“I get a client like this — in really bad shape — about once or twice a year,” says Jennifer Murray, a certified financial planner with Stonebridge Financial Advisors who specializes in older women. “Often, that person comes to me at the behest of their child, so that I can have the hard conversation that the child would rather avoid. Introducing an honest naysayer — like me — can be very effective in helping someone realize what they need to do.” Her first steps would be to look over your mom’s expenses in detail and figure out where (and how) to cut back and save strategically. Then she’d help your mom draw up a budget and do the math on a retirement timeline, accounting for factors like Social Security. “If she’s in denial, I would just show her the numbers,” Murray says. “No one can argue with those.”
As a rule, Murray discourages clients from relying on their children —or anyone else, for that matter. “I explain to them that anything can happen. Children can get divorced, or disabled, or pass away. You truly can’t count on anyone but yourself,” she says. “If a client tells me, ‘My daughter will take care of me,’ I’ll say, ‘Your daughter sounds very responsible, but I’m sure she’s going to have a lot of other obligations too, and she may not be in a position to help you as much as you think.’” On a more optimistic note, Murray adds, most parents don’t actually want to be dependent on their children, and are relieved to hear about ways to avoid it.
That said, if your mom has been “bad with money” throughout her life, this process may be a heavy lift. “I would be very curious about your mom’s money history and how it has led to her current relationship with spending,” says Megan Ford, a licensed family therapist and past-president of the Financial Therapy Association. And this is where you can help: Talk to her about your own goals (paying off your loans by a certain year, etc.) and the lifestyle you’ve chosen to achieve them. Ask her about her own plans, even if they enrage you (“I’ll just move in with you when I run out of money!”), and try to make her feel heard. Fostering an open exchange will make her more at ease with financial transparency, says Ford. Think back to the barbecue lady: She felt shut out, abandoned, her needs ignored. Maybe the biggest difference between her and your mom’s future isn’t about money as much as empathy. How can you be supportive … in getting her to support herself?
Steven Zarit, a professor of human development and family studies at Penn State, researches relationships between adult children and their parents, and recently conducted a study about parental stubbornness. Why do parents tend to resist the well-meaning suggestions of their children so strongly? It’s because they want to maintain a sense of control over their own lives — which can be reinforced through thoughtful communication, Zarit says. His advice to someone in your shoes: “Do not pick arguments. Do not make a parent feel defensive. Plant an idea, step back, and bring it up later. Be patient.”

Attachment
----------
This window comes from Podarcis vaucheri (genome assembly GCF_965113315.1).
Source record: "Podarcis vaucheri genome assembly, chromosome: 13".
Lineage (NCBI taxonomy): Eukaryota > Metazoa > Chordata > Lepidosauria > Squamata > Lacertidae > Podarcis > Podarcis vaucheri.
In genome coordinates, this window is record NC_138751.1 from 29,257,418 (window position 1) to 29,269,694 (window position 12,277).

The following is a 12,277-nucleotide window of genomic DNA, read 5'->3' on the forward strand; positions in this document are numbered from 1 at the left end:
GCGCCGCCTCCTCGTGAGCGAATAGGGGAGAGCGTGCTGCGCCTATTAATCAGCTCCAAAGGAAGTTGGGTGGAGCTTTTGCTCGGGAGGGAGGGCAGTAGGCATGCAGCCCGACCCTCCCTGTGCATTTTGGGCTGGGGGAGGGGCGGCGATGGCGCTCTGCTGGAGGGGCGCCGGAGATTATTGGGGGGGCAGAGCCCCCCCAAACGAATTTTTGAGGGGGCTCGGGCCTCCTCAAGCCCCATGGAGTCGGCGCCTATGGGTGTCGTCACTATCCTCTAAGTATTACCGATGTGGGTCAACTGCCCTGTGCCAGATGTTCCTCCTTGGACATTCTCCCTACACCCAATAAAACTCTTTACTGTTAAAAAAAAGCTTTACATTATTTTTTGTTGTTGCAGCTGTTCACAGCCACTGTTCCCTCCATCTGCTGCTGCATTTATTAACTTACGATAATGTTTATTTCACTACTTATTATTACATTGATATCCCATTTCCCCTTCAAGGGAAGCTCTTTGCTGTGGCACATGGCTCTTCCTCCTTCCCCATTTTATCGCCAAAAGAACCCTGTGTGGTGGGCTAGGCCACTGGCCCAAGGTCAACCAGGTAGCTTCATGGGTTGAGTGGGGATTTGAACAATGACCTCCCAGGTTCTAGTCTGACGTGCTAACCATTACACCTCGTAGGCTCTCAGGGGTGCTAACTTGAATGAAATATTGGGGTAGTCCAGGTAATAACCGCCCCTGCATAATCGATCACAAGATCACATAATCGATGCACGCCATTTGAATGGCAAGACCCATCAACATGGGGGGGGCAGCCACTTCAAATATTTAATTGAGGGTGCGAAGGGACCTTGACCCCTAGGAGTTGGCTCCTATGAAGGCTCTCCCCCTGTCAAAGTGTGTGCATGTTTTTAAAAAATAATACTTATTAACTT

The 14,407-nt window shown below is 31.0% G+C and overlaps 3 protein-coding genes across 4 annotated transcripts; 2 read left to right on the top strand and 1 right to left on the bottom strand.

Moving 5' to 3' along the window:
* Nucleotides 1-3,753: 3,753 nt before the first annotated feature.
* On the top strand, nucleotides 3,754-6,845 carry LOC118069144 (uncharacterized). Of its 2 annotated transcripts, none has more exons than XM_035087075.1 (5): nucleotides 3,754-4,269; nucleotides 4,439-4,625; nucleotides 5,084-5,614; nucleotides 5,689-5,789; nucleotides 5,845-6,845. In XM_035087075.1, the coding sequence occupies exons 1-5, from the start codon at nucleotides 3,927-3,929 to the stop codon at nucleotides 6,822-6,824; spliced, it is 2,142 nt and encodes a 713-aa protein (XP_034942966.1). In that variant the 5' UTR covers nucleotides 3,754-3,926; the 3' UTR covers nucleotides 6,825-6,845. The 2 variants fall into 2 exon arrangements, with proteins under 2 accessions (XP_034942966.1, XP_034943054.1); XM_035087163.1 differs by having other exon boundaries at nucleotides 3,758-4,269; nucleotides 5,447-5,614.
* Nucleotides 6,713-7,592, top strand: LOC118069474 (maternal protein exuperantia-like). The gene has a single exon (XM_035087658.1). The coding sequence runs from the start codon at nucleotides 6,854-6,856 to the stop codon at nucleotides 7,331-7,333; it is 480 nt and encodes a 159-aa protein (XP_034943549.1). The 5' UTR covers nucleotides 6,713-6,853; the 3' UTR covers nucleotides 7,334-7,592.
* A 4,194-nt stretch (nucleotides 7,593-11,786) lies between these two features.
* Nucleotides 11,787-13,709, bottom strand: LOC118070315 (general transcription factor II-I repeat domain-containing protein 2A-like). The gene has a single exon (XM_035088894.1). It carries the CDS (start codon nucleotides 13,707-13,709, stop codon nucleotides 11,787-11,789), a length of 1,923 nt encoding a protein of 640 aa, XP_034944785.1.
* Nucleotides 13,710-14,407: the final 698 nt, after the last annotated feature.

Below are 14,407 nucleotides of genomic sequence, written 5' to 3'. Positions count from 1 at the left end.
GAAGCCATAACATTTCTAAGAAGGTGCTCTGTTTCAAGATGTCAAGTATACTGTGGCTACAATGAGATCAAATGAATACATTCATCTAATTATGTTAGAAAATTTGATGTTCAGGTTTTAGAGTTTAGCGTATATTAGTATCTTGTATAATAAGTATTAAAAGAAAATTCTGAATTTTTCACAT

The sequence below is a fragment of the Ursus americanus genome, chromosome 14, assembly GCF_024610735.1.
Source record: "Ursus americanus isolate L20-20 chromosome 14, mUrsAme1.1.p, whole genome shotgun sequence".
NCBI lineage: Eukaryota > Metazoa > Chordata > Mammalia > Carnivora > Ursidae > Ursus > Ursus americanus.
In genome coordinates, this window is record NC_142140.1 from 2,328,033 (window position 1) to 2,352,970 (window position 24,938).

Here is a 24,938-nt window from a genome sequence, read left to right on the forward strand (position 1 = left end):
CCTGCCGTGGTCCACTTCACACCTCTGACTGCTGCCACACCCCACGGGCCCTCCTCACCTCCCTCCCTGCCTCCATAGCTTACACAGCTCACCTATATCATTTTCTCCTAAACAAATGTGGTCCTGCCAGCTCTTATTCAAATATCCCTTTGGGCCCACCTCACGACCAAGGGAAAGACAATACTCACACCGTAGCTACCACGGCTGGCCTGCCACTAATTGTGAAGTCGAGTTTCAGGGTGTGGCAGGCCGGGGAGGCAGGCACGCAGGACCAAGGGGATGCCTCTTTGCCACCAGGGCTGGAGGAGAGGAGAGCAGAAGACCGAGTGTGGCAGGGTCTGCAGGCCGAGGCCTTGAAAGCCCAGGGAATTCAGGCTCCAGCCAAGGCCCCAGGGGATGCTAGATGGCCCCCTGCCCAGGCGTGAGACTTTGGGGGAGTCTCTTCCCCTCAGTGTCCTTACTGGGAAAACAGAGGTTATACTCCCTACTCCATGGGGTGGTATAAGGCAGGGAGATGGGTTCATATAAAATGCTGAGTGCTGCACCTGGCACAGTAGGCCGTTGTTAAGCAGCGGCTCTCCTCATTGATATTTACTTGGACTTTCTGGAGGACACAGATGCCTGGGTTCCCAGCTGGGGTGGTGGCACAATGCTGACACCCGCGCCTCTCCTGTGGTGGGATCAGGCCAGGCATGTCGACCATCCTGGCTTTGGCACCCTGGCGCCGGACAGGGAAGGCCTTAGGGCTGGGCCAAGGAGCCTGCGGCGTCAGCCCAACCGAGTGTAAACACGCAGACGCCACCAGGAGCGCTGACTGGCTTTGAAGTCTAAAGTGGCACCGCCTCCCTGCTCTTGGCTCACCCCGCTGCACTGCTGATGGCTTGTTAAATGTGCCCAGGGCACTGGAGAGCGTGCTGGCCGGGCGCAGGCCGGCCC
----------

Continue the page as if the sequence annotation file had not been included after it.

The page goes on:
On a concrete level, it’s too late for your mom to truly “catch up.” For instance, she’s no longer a good candidate for long-term-care insurance, because the premiums for a woman in her late 60s would be too high to be worth it, according to Murray. (The ideal time to take out a long-term-care policy is in your 50s, so that ship has sailed.) Instead, your mom’s financial adviser will encourage her to put as much money as possible into retirement savings vehicles like an IRA — ideally the maximum annual amount ($6,500 for those over 50) —and sock away additional cash in low-risk investments.
Realistically, you may still wind up paying your mom’s bills someday. If it’ll give you peace of mind, you could quietly earmark a “mom” fund and start funneling whatever’s doable — say, $50 — into it each month. But you want her to respect your money, and if you’ll resent her for dining out now (literally) on your future dime, be honest with her. Also, start enlisting your siblings in the discussion. At the very least, it might inspire them to tighten up their own finances; ideally, it’ll get everyone on the same page about the hard numbers of your mom’s situation, and give you a support system of your own.
Your mom probably won’t be able to retire with the luxuries she’s accustomed to. However, your goal is to give her the comfort and satisfaction of knowing — perhaps for the first time in her life — that she’s independent, and that her children’s futures are that much more secure as a result.